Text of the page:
All this are basic and we shall next be looking at the clay modelling techniques that makes Indian gods and goddesses in workshops all over India and most famously in Kumortuli in north Calcutta.

TAPESTRY

Tapestry is a textile art that has historically been woven on a loom. The earliest reference to the term tapestry has been traced to the year 1467. The item itself, however, has a much longer history, and scholars trace the creation of tapestries to antiquity, specifically the Hellenistic era of the 3rd century B.C., which boasts some of the oldest tapestries ever found. Even so, the art of weaving tapestry is believed to extend much further back in history.



Early tapestries were important in terms of functionality. Often these textiles were used as wall or floor coverings. In fact, by the medieval period, quite large tapestries were employed to cover stone walls of castles and large manor homes to help provide some insulation against cold winds. While vertical looms became the preferred method used for weaving tapestries, many were simply woven on the ground. Weavers employed weft-faced weaving or, in other words, weaving that hides the warp threads by the time the work is completed. Warp threads were often made from linen or cotton while the weft threads might include cotton as well as wool and silk, silver, or even gold thread. Weavers arranged their threads to depict a scene or image in accordance with a prepared design.

During the Middle Ages, tapestries were often used ritually for ceremonial purposes associated with the church or royalty. Immense skill is associated with the weavers of this period who were often commissioned by the clergy or royalty to create elaborate tapestries depicting Biblical events, coronations, battles, or various historic motifs. Some celebrated tapestries even depicted mythological stories or cultural motifs.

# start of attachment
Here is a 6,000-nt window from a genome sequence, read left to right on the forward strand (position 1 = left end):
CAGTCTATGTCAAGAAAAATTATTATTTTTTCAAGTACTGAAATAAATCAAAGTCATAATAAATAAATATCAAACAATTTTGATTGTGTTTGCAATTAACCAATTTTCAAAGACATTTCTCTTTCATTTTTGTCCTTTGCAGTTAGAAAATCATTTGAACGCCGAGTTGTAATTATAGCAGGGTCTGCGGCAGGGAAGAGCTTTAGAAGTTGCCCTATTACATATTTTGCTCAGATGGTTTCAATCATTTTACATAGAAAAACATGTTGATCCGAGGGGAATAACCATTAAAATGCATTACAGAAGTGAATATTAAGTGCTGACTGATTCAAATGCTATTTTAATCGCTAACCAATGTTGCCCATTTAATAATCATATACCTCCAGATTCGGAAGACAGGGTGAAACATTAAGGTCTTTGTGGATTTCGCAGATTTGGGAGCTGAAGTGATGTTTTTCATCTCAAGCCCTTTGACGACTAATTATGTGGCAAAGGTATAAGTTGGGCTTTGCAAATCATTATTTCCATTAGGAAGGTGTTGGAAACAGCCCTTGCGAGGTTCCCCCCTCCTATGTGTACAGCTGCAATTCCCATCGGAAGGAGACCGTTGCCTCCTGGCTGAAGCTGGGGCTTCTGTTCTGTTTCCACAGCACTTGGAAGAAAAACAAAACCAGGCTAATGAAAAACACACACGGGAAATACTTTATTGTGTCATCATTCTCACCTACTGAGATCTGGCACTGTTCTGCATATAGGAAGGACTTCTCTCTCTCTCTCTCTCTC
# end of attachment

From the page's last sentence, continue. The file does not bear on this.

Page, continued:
Nations like Germany, The Netherlands, Switzerland, and France became famed for their tapestry production, particularly during the late Middle Ages and early Renaissance. Later, Belgium flourished as a tapestry manufacturer, particularly cities like Flanders. Historically, there are many important examples of this art form. Some of the most famous include 11th century Bayeux Tapestry as well as other great works such as The Trojan War Tapestry, The Cloth of St. Gereon, The Hestia Tapestry, The Devonshire Hunting Tapestries, Raphael’s Sistine Chapel Tapestries, The Valois Tapestries, and The Pastoral Amusements.



Although tapestries may be associated with Old World countries of the Middle Ages and Renaissance, they were also created by Native Americans. For instance, Navajo rugs are regarded as a type of tapestry. The Navajo employed symbolic patterns and designs to achieve their designs. Today, artisans still create tapestries using both old and new methods. Many tapestries, historic as well as contemporary, are showcased in leading museums around the world.